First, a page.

This weekend, I’m running another night in my “mini-campaign”. This is a bridging plot between my D&D campaign that ended last year, and the next one I’m hoping to run in the future. The mini-campaign happens when our Sunday DM can’t run his campaign, but people still want to play something.
As is normally the case when developing a storyline, I created some NPCs. Then… I got attached to one of them.
Rule 1: Don’t Get Attached
Getting attached to your NPCs is dangerous, because in a lot of games, the PCs can at any moment turn into murderhobos.
For those who don’t play a lot of D&D, a “murderhobo” is a homeless vagrant who wanders the world solving problems by murdering everything in their path, usually collecting loot along the way. This describes a shockingly large number of characters, although admittedly part of that is because the system itself focuses heavily on combat.
That means, lots of NPCs will die. Lots, and lots of NPCs. Sometimes, they’re meant specifically for that purpose (mooks, villains). With the fun ones, you inject some personality and details in them in the hope the PCs find those things out and maybe have a recurring plot dealing with that NPC, to make the final fight more interesting. But, you never know when a lucky crit or a failed save will end things earlier than you planned. So, you never get attached to those ones.
Background and friendly NPCs are a bit different, but even then, you don’t know what will happen to them. Maybe the PCs accidentally (or deliberately, given the evil/selfish nature of our regular Sunday night party) set loose something that wipes a town out, or they cause someone important to get killed. Bad things happen to good NPCs.
The World Shouldn’t React To Your Attachments
Here’s the thing. When the PCs are doing stuff, the world should react to what they do. That’s what makes a fun campaign. But, that should happen if the DM cares about the NPC or not. If they kill most of my other NPCs? I can handle it in a detached way, because they were disposable.
This one, though? If this NPC gets killed, I’ll be pretty unhappy. It’ll take some extra effort to not let that cloud how the game progresses, because I certainly don’t want to punish the PCs just because they killed someone I like as opposed to someone I don’t.
My mistake here is that when I was adding details to this NPC, I inadvertently made a character that I wanted to play as a PC myself. I love what I came up with too much. That was an accident, but you know.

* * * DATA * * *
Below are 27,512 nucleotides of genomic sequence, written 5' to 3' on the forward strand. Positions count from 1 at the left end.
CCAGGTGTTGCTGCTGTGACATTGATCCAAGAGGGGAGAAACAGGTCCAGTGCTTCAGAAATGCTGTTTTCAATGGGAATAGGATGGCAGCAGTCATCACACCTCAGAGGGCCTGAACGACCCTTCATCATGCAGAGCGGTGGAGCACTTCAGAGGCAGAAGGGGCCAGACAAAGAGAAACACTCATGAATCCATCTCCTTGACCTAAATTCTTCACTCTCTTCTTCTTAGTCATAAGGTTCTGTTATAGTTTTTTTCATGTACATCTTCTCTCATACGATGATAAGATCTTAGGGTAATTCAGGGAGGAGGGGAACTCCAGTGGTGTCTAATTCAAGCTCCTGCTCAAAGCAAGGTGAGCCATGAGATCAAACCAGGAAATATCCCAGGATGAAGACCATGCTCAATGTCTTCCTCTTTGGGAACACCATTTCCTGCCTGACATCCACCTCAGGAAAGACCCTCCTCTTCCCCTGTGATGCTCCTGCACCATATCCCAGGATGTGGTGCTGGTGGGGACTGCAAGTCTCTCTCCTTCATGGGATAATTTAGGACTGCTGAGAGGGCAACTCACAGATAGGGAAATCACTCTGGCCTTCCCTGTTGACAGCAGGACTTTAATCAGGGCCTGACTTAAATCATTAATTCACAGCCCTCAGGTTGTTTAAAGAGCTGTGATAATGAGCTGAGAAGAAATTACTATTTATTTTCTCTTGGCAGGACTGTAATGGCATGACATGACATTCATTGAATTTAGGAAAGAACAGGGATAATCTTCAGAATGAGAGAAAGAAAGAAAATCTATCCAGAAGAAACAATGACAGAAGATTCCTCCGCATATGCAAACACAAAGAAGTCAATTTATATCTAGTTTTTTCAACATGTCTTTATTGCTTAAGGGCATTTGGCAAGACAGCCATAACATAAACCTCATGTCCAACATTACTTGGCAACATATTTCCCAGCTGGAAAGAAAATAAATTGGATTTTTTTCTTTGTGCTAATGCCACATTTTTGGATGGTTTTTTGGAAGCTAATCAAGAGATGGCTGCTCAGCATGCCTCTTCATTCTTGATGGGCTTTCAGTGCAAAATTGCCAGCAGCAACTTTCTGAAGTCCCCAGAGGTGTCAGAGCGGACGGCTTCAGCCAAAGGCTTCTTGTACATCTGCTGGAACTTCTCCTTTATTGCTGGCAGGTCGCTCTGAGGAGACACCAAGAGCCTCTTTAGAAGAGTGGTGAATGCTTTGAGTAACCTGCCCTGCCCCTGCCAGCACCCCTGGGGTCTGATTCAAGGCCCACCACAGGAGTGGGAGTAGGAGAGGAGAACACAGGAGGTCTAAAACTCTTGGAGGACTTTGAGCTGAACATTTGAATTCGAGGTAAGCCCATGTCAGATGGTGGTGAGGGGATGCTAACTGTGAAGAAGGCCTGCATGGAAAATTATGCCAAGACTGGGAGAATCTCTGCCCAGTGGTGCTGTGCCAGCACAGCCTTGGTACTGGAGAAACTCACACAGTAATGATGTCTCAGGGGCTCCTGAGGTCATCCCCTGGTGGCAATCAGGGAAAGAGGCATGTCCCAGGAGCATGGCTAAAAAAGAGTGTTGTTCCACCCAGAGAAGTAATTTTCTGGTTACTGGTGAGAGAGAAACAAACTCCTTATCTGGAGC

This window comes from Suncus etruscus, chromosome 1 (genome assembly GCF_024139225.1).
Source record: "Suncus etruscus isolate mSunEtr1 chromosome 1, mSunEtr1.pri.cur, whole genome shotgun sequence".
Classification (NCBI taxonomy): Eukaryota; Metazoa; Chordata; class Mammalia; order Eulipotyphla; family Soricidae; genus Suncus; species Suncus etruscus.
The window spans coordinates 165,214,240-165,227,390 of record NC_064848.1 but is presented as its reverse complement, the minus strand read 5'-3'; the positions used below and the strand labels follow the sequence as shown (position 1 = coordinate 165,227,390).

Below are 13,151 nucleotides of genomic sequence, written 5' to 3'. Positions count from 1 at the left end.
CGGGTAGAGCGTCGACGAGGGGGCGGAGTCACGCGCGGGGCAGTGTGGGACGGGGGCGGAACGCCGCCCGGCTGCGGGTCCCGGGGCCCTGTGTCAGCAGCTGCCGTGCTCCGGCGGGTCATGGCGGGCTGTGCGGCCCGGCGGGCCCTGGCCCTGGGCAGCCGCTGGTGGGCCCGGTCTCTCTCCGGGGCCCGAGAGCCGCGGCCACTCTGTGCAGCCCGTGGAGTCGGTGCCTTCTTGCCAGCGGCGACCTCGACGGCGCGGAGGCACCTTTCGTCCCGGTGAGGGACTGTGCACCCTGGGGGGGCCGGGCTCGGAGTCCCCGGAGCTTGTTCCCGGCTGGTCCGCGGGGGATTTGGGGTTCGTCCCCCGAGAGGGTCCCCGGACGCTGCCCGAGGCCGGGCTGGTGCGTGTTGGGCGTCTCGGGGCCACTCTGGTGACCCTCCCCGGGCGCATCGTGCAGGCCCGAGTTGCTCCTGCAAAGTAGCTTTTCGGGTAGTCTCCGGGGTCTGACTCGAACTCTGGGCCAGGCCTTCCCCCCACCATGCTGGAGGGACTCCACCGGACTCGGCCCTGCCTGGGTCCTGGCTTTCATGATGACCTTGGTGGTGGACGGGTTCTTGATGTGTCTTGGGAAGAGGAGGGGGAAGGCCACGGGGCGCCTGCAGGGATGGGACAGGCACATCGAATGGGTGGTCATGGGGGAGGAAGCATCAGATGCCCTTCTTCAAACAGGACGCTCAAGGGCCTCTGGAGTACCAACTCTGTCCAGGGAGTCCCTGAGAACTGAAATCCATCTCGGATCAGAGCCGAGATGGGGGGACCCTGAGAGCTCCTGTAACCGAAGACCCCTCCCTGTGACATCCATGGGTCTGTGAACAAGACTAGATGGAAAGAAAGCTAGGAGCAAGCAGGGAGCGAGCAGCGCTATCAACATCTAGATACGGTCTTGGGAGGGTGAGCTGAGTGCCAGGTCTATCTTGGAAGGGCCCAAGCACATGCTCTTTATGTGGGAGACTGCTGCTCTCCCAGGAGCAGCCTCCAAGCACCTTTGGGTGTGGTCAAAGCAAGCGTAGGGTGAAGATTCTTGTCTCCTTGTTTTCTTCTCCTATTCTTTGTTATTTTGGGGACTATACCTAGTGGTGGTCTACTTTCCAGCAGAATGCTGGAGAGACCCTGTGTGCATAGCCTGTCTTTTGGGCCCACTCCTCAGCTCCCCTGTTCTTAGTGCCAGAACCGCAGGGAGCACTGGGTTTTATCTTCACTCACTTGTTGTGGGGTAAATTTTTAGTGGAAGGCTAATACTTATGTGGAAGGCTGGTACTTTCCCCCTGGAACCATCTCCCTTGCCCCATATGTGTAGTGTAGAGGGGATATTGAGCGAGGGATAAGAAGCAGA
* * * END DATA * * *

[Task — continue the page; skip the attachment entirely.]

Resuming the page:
(You might also note that I’m being deliberately vague about this NPC. I don’t want to tip the PCs off as to which one it is, because I don’t want them to react differently in case any of them read this.)
It’s Happened Before
This has happened to me before, in the last campaign. Meet Lylandria, star prodigy and assistant librarian of the Arcane College (sadly I can’t remember where I found this image, because I’d love to credit the artist).
Lylandria started off the last campaign being a resource for the PCs, because she’s usually in the library and has access to lots of information. When they need to know something about an obscure monster or legend, she can help them find it. As the game went on, she got involved more often, at one point helping cast a spell for the PCs to resolve a plot line.
Towards the end, the PCs had a door they couldn’t open in the dungeon, and reason to believe she could. So, she came with them. Her mentor gave her an Archmage’s Runestaff so she could defend herself in there.
The PCs then found out there was a battle in this area of the dungeon between three Undead Lords, all trying to wake up and control some ancient evil thing. They ended up siding with a Lich in that battle. When it turned out nobody could conrol the ancient evil thing and it was going to kill everyone, the Lich offered a deal: I’ll help you stop it, if you give me the girl’s staff.
Lylandria, naturally, declined. The PCs argued about it for a while, and looked like they weren’t going to do it. Then the party Rogue simply attacked her, took the staff, and handed it over. Everyone else ended up going along with that, and poor Lylandria has never been the same.
I mean, at least she survived it, but between that and being used to open the door (which helped an evil NPC ascend to godhood), she’s been rather traumatized.
Technically, part of the blame for all those events lies on me as the DM, for playing the Lich and the other evil NPC who set the whole thing up, but the PCs didn’t have to go along with it. It took me a while to forgive them for beating up my poor teenage librarian NPC. 😉